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Lawsuits Happen At Home Too

Lawsuits Happen At Home TooThere is a particular type of lawsuit that is well known even in public circles amongst people without any expertise in law. The general category of such lawsuits is called “premises liability.” What it means in more practical terms is that someone has a professional and legal obligation to make a space safe for people, and if there is a failure in that responsibility that results in injury, then the injured people may take those property owners to court to sue for damages.

Most of the time, the most well-known examples of premises liability come from public spaces. The ongoing investigation right now to determine the cause of the tragic bridge collapse at the Florida International University, for example, is likely to be a case of premises liability on a large scale once the final cause of the collapse is known. In that particular case, it’s clear that there was no outside force that impacted the bridge under construction, it simply fell apart, seemingly on its own. That means that the resulting deaths and injuries from the public in this public area are possibly the result of the negligence at the design, manufacturing or construction phase. Once the true cause and party at fault has been determined, lawsuits are likely to occur.

But just because many of these incidents occur in public spaces, such as slipping and falling in a shopping mall, that doesn’t mean that premises liability cases are only valid for public spaces. The same responsibility falls on homeowners, and that means visitors also have the same legal right to enact a lawsuit.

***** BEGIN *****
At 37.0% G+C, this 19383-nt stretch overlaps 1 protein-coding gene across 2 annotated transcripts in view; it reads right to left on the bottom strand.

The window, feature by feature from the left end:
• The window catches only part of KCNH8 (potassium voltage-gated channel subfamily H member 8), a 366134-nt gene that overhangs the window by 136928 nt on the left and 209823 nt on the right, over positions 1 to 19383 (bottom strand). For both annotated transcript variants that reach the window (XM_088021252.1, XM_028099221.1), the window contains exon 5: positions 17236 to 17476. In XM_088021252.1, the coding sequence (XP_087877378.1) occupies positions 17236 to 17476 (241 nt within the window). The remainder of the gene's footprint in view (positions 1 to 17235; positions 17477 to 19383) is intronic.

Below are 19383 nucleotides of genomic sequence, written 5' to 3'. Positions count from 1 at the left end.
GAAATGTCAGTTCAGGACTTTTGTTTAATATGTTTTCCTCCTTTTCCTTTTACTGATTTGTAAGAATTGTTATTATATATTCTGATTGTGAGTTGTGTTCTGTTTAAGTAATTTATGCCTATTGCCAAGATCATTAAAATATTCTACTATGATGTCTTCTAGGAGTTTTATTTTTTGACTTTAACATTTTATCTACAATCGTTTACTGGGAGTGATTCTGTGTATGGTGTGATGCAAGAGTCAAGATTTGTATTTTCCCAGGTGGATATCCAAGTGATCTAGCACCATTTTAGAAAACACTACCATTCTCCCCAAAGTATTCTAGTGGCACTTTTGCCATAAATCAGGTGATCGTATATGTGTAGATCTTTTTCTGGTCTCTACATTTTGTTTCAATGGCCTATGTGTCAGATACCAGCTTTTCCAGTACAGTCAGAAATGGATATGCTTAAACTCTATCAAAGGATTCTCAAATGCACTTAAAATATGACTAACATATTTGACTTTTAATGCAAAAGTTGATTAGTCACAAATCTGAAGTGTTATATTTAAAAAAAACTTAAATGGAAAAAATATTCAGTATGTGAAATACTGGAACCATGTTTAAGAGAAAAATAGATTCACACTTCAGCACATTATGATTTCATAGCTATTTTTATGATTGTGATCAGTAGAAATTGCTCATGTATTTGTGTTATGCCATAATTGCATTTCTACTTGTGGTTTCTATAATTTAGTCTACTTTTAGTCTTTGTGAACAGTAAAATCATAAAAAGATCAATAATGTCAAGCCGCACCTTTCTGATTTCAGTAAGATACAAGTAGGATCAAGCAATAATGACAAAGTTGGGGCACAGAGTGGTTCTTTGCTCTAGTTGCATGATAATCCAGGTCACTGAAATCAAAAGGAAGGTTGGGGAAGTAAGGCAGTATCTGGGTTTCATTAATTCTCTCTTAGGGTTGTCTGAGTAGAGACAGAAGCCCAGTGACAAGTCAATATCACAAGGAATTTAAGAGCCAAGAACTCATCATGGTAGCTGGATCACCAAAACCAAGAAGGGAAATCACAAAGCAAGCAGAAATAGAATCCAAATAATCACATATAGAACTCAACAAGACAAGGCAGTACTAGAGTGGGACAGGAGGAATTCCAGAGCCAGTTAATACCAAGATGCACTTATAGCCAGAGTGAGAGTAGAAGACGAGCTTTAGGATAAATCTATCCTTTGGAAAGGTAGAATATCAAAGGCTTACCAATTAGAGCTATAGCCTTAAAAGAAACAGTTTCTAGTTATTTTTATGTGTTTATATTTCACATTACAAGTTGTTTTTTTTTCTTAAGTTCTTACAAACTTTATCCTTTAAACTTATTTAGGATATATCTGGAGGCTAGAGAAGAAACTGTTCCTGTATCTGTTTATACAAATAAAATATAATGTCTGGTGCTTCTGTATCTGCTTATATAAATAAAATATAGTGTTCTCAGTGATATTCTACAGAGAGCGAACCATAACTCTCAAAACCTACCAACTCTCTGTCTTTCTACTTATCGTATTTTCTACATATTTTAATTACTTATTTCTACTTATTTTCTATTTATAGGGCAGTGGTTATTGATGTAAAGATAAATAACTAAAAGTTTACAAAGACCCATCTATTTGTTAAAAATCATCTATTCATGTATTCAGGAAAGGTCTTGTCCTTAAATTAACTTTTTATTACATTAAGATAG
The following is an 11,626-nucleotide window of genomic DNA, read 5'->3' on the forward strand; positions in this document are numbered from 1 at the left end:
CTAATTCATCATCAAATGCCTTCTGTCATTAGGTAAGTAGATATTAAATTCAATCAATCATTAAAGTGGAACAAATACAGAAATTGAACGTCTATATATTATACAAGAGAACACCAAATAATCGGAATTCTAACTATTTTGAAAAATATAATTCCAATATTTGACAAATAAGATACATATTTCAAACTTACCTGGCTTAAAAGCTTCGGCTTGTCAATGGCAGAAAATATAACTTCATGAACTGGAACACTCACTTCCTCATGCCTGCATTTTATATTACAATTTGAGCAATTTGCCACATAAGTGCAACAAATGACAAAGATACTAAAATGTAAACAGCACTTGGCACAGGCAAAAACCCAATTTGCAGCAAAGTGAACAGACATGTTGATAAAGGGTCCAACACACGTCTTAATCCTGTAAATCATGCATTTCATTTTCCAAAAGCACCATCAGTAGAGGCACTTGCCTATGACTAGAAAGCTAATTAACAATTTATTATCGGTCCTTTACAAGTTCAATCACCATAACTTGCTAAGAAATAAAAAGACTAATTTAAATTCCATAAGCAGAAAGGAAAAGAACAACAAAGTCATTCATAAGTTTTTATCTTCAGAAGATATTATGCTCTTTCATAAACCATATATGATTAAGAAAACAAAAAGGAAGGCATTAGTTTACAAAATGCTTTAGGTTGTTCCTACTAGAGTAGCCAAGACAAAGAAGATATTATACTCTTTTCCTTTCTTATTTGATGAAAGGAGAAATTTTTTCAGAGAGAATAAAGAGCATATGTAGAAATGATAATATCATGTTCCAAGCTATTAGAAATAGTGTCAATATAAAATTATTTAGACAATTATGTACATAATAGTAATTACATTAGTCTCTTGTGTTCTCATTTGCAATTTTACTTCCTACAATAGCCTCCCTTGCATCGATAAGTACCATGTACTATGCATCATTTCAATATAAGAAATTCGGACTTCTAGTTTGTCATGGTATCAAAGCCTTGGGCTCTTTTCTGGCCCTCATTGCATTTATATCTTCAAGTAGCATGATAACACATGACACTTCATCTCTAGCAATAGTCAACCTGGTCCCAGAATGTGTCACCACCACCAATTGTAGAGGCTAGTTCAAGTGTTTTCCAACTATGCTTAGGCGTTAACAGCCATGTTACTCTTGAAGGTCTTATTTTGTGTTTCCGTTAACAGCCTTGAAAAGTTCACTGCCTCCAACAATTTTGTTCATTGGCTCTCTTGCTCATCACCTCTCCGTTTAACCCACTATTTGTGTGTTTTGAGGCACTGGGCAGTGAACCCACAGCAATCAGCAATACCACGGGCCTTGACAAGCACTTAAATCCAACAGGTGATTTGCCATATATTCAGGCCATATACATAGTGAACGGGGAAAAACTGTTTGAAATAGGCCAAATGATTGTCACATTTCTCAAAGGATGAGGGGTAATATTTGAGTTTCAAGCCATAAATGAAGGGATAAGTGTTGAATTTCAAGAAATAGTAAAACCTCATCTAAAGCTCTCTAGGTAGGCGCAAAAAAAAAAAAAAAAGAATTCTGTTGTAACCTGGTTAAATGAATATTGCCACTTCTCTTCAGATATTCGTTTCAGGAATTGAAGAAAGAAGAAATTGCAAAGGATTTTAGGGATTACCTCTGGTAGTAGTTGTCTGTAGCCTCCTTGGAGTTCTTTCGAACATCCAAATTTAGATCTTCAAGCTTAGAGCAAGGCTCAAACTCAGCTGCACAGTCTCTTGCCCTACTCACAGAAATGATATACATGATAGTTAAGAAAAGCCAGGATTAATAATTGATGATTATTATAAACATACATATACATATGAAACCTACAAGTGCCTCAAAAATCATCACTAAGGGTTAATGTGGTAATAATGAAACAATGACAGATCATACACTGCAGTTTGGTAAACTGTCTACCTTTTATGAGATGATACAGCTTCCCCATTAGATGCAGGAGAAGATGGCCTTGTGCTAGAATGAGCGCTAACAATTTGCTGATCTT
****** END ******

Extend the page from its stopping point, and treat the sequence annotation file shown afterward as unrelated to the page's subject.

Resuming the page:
Home Safety Is Legal Responsibility


 

Homeowners that invite visitors onto their property also have certain legal responsibilities to ensure safety. Slip and falls don’t just happen at the car repair garage, or at the grocery store. If a homeowner, for example, picked a type of tile in the backyard to accentuate the appearance of the swimming pool, but those same tiles became extremely slippery when wet, then if an elderly visitor slips on those tiles, falls, and sustains an injury, that visitor may now have a case in court for negligence. Pool safety measures apply just as much at home as at a public pool, and it can be argued that the homeowner ignored that obligation.

In the same way, if a homeowner keeps a pistol stored in a night table with no lock, and a visiting child explores without supervision, finds the gun, fires it, and injures him or herself, that homeowner may be held responsible for this. It is perfectly legal to own a gun, however, if a gun is stored such a way that anyone, including children, can easily gain access to it if they like, and it gets used illegaly in this way, the property owner must answer for it.

So remember if you are a homeowner, you still have legal requirements that extend to your visitors to ensure their safety while on your property. And if you visit someone’s home and sustain an injury as a result of negligence they’ve displayed about their own property, you may have a premises liability case.